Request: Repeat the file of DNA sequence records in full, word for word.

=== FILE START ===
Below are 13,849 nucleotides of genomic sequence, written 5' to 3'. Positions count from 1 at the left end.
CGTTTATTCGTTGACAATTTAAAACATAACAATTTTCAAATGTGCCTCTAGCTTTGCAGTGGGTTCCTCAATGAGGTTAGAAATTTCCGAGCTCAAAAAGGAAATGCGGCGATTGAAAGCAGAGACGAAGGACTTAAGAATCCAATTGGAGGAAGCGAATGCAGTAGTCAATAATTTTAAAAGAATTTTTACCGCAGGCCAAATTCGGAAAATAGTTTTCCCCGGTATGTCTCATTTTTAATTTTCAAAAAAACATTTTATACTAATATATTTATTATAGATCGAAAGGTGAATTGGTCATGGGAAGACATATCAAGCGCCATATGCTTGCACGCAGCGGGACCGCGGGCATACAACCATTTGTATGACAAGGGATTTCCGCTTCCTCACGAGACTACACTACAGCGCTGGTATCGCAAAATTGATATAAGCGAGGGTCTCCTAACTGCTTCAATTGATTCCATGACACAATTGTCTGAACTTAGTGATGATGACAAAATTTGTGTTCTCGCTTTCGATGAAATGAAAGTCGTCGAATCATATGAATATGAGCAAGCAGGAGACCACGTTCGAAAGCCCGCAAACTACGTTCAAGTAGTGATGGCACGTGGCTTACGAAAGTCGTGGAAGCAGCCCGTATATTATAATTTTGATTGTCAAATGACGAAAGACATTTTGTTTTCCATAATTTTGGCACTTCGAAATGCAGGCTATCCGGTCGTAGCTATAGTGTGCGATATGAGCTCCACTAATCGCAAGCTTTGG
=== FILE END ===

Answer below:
Below are 13,849 nucleotides of genomic sequence, written 5' to 3'. Positions count from 1 at the left end.
CGTTTATTCGTTGACAATTTAAAACATAACAATTTTCAAATGTGCCTCTAGCTTTGCAGTGGGTTCCTCAATGAGGTTAGAAATTTCCGAGCTCAAAAAGGAAATGCGGCGATTGAAAGCAGAGACGAAGGACTTAAGAATCCAATTGGAGGAAGCGAATGCAGTAGTCAATAATTTTAAAAGAATTTTTACCGCAGGCCAAATTCGGAAAATAGTTTTCCCCGGTATGTCTCATTTTTAATTTTCAAAAAAACATTTTATACTAATATATTTATTATAGATCGAAAGGTGAATTGGTCATGGGAAGACATATCAAGCGCCATATGCTTGCACGCAGCGGGACCGCGGGCATACAACCATTTGTATGACAAGGGATTTCCGCTTCCTCACGAGACTACACTACAGCGCTGGTATCGCAAAATTGATATAAGCGAGGGTCTCCTAACTGCTTCAATTGATTCCATGACACAATTGTCTGAACTTAGTGATGATGACAAAATTTGTGTTCTCGCTTTCGATGAAATGAAAGTCGTCGAATCATATGAATATGAGCAAGCAGGAGACCACGTTCGAAAGCCCGCAAACTACGTTCAAGTAGTGATGGCACGTGGCTTACGAAAGTCGTGGAAGCAGCCCGTATATTATAATTTTGATTGTCAAATGACGAAAGACATTTTGTTTTCCATAATTTTGGCACTTCGAAATGCAGGCTATCCGGTCGTAGCTATAGTGTGCGATATGAGCTCCACTAATCGCAAGCTTTGG